This work questions what is meant by "place" in the context of a global world. A range of place-specific concerns are considered, such as the problem of how we assume places to be settled, coherent and bounded in the context of the movement of peoples and the redrawing of boundaries.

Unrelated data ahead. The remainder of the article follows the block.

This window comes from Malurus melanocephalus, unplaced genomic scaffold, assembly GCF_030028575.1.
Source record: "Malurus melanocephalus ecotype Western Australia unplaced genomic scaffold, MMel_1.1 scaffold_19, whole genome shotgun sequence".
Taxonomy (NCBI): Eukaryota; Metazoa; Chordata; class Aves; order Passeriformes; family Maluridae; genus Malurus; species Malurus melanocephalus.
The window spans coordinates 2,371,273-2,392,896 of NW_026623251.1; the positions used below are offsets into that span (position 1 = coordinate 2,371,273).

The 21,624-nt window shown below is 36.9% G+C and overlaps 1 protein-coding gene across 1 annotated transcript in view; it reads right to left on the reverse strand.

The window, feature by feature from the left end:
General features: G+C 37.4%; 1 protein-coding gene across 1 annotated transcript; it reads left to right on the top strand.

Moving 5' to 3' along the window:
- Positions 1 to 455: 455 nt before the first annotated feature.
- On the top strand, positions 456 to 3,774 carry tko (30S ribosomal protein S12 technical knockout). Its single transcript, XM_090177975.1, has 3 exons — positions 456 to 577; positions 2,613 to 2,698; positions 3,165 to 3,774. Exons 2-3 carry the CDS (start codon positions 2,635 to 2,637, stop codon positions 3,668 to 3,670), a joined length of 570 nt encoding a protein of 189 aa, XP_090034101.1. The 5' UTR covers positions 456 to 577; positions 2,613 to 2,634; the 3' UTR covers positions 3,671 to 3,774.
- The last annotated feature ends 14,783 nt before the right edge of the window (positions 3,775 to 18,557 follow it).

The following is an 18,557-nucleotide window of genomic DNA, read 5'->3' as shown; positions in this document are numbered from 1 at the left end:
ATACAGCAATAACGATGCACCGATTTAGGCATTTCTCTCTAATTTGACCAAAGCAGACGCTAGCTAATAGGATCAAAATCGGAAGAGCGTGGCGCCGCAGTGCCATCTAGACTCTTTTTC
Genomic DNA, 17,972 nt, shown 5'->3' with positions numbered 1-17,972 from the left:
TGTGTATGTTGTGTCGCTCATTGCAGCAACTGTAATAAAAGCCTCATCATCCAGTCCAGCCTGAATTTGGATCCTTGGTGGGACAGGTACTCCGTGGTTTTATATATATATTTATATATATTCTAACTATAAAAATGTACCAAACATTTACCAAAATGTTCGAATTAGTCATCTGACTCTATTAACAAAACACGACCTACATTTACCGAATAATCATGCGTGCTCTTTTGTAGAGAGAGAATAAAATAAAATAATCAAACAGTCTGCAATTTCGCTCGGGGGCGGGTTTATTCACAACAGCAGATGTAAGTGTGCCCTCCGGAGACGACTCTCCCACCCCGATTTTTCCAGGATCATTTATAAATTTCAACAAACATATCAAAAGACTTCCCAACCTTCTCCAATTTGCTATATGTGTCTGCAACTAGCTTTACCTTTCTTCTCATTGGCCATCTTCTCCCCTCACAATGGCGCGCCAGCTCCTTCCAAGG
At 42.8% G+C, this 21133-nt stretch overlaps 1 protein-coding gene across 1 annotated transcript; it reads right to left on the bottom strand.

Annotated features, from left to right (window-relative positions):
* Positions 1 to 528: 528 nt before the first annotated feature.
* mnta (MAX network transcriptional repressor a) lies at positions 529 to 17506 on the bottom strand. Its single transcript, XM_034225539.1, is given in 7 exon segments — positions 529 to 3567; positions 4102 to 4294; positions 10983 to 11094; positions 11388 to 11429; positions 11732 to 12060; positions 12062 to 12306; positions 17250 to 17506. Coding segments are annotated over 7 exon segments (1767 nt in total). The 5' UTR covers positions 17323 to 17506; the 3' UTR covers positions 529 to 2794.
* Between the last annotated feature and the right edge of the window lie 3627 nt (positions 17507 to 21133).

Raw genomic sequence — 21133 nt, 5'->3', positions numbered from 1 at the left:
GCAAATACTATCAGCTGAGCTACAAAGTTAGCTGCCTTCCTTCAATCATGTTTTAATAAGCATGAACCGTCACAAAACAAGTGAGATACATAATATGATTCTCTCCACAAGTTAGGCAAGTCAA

This is the fourth volume of a five-book series which offers a forward-looking, broad-based course in human geography. The building blocks of a 'geographical imagination' are presented through some of the principal forces that are shaping the world as it approaches the twenty-first century. Each book develops different aspects of the geographical imagination, using a mixture of text and readings, through which the authors teach what it is to think geographically. the issues that are explored are at the forefront of global and local relations. This volume examines the challenges posed by globalization to the meanings we currently give to place and to culture, and questions the nature of the rlationship between them. Issues of identity - cultural, personal, and of place - and the contest over the meanings of places and cultures are set in the context of the changing geography of social power. Beginning with international migration, the book establishes a centuries-old context of movement, settlement, and hybridity within which current debates must be set. It raises issues of the rights of movement of both capital and of people, of the ways in which place and culture are imagined and given meaning, and of the power struggles over the definitions of place and culture. It examines the importance and the nature of the identities we confer on, and draw from, place, and the importance of space and place in the constitution of 'insiders' and 'outsiders'. The book as a whole is an argument for rethinking these issues and recognising their importance to our geographical imagination.